• Statement must not include student or school name and must not exceed 100 words.
    • Acknowledgement of sources – to protect copyright holders, proper citation of all sources is required. Permission for sources that are not public domain must be obtained in writing from copyright holder and submitted with entry.
  • Artwork must not be matted or framed.

  • Fixative spray must be applied to charcoal, pencil, pastel, and chalk art.

  • May include photography, computer-generated images, or may be in charcoal, pencil, pastel, chalk, watercolors, acrylics, or oils. Please note that all images, whether computer, artist, or photo-generated are considered property of the original artist.

  • Renderings of another’s work will be disqualified.

  • Entries that do not follow the criteria will be disqualified.

+ - Film Criteria

  • Entries must be submitted with a cover sheet (printable or fillable form).

  • Entries must reflect genuine engagement with the survivor’s  or rescuer's testimony in its historical context and constitute a thoughtful and creative response.

  • Entries must be based on a survivor’s or rescuer’s testimony available from one of the following sources:

  • Entries must be submitted with the filmmaker’s statement including:Content viewing time may be no longer than three (3) minutes.

      • Title of the work
      • Name of survivor to whose testimony this work is a response
      • Statement of how the work addresses the prompt
      • Statement must not include student or school name and must not exceed 100 words.
      • Acknowledgement of sources – to protect copyright holders, proper citation of all sources is required. Permission for sources that are not public domain must be obtained in writing from copyright holder and submitted with entry.
  • Final file size must not exceed 600 MB.

  • Submit film without credits for blind judging. A completed film with credits should be prepared in the event the film is selected for screening.

  • Final films may be submitted using WeTransfer.com, a free file transfer website.

  • To ensure compatibility with MAC and PC, please use either QuickTime or MPEG format.

  • Entries that do not follow the criteria will be disqualified.

 We are grateful to the Orange County Klezmers for making available to registered participants musical selections from their album Echoes of Vilna. To preview or to request tracks for use in a film entry, please email Jessica MyLymuk, cioffi@chapman.edu.

 Students wishing to use music, photos, video, or other artwork in their films should be aware that these may be protected by U.S. copyright law and therefore require permission from the artists to use them.  Purchasing or downloading materials from a website is generally intended for personal and home use only and does not grant the purchaser the right to reproduce, perform, or display copyrighted works publicly.  For any copyrighted works appearing in the film, permission must be obtained from the copyright holders and submitted with the entry.

+ - Poetry Criteria

  • Entries must be submitted with a cover sheet (printable or fillable form). Please do not staple, tape or otherwise attach the cover sheet to the entry.

  • Entries must reflect genuine engagement with the survivor’s  or rescuer's testimony in its historical context and constitute a thoughtful and creative response.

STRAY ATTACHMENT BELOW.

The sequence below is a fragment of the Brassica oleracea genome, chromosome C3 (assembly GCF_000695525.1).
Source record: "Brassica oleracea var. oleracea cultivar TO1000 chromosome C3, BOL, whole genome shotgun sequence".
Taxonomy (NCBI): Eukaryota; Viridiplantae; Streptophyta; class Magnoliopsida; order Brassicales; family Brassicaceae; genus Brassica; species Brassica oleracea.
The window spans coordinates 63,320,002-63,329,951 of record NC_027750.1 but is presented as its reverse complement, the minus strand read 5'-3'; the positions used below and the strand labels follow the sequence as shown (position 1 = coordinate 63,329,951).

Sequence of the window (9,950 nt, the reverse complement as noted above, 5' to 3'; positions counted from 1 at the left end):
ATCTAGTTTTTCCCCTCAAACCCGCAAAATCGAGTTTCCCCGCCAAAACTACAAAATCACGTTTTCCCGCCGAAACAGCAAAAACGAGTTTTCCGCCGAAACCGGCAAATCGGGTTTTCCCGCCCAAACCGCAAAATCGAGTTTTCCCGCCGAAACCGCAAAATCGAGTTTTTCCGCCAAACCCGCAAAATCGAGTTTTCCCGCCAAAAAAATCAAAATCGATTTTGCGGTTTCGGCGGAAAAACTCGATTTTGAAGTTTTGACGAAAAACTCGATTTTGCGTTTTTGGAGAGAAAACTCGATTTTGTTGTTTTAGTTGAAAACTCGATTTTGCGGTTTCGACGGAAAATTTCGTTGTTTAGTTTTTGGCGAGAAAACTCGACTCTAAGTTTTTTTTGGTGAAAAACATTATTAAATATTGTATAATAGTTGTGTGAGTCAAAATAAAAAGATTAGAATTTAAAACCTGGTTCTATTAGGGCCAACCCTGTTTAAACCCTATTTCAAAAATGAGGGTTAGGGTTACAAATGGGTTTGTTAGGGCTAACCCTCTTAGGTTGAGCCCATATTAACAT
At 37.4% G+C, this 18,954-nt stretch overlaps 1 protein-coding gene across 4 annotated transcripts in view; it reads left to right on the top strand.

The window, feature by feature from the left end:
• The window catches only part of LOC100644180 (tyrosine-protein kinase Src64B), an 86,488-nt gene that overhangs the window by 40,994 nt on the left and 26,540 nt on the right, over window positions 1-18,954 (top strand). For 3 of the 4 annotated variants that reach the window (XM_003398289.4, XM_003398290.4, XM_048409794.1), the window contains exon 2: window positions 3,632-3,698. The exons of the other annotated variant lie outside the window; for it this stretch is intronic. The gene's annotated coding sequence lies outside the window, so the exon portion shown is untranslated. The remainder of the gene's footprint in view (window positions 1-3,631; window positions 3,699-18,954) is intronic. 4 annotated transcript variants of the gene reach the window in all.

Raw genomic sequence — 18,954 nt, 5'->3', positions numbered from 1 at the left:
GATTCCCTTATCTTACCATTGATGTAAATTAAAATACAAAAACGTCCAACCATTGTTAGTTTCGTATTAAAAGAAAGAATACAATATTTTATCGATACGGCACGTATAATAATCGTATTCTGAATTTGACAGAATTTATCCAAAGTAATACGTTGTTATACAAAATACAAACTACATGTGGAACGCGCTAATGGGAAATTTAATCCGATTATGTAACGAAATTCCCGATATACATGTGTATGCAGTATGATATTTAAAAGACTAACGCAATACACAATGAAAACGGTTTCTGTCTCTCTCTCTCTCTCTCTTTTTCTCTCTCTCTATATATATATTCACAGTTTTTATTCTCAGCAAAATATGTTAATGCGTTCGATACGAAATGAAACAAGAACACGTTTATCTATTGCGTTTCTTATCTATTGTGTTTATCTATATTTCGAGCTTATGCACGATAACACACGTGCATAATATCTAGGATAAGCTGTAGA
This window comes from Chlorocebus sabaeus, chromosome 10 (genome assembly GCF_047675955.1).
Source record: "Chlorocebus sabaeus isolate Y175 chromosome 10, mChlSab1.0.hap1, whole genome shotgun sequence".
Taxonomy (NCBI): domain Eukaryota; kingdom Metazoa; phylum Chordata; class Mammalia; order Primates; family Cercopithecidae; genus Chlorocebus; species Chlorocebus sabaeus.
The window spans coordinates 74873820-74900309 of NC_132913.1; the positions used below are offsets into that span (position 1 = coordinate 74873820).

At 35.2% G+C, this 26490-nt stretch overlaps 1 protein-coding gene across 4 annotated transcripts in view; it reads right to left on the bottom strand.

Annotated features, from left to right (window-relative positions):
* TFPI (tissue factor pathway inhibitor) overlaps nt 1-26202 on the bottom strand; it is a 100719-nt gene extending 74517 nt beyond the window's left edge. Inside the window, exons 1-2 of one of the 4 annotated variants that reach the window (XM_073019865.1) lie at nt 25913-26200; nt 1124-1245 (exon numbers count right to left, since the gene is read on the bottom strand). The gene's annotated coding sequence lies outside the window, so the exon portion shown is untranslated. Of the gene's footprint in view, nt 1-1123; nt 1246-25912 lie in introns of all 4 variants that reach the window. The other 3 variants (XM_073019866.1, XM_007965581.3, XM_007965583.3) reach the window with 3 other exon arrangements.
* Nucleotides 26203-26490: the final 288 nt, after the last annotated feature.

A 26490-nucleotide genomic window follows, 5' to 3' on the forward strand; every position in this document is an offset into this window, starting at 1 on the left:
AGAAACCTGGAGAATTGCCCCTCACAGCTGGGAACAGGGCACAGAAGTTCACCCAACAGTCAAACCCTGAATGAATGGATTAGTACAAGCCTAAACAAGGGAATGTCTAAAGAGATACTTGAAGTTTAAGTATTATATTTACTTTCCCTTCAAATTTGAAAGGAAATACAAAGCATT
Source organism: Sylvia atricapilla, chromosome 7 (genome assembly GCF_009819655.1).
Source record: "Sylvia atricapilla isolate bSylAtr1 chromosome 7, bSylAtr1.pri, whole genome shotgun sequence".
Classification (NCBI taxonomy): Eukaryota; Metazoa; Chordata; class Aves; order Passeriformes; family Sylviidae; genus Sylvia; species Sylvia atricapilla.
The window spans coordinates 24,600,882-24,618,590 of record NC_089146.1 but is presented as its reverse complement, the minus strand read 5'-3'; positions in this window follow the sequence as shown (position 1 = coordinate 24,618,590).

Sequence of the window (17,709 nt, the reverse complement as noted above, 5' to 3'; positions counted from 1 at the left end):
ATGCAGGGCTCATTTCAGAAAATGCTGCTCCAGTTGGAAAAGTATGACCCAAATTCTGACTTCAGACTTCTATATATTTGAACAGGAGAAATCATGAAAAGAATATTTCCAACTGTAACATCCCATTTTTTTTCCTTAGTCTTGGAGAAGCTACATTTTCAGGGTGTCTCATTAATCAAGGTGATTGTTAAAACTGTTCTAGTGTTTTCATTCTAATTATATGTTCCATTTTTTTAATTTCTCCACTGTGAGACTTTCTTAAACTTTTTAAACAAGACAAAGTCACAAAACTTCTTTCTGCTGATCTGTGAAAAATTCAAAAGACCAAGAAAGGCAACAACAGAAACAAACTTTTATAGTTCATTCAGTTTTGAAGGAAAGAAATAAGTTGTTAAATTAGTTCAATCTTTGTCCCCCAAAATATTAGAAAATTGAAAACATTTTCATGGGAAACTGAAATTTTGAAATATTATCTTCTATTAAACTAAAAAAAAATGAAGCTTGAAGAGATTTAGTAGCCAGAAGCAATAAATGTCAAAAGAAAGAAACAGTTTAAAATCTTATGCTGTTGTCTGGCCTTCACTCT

• Entries must be based on a survivor’s or rescuer’s testimony available from one of the following sources:Entries that do not follow the criteria will be disqualified.

  • Entries must be titled.

  • Entries must be word-processed.

  • Entries must not include graphics, drawings or other images. It must be clear that the entry is a poem and not an artwork.

  • Entries must not include reference to student or school name.

  • Students should include the name of the survivor or rescuer about whom the entry is written.

  • Entries may not exceed one page: Times New Roman 12, 1” margins, single spaced

  • Entries that do not follow the criteria will be disqualified.

+ - Prose Criteria

  • Entries must be submitted with a cover sheet (printable or fillable form). Please do not staple, tape or otherwise attach the cover sheet to the entry.

  • Entries must reflect genuine engagement with the survivor’s  or rescuer's testimony in its historical context and constitute a thoughtful and creative response.

  • Entries must be based on a survivor’s or rescuer’s testimony available from one of the following sources:Entries that do not follow the criteria will be disqualified.

  • Entries must be titled.

  • Entries must be word-processed.

  • Entries must not include reference to student or school name.

  • Students should include the name of the survivor or rescuer about whom the entry is written.

  • Entries may not exceed one page: Times New Roman 12, 1” margins, single spaced

  • Entries that do not follow the criteria will be disqualified.

Cover Sheet

Art - Cover Sheet
Film - Cover Sheet
Prose/Poetry - Cover Sheet

Reminder: 
Each entry must have a cover sheet

Important Dates

Entry Postmark Date:
February 1, 2019

Digital Submission due date:
February 4, 2019

Awards Ceremony
March 8, 2019

Music for Films!

We are grateful to the Orange County Klezmers for making available at no cost to registered participants musical selections from their album Echoes of Vilna. These tracks may only be used for projects created for the Holocaust Art and Writing Contest. 

Request link to preview or download songs

Educator's Guide

NOW AVAILABLE!

Download the 2018-19 Educator's Guide with judging rubrics, common core connections and frequently asked questions about the contest.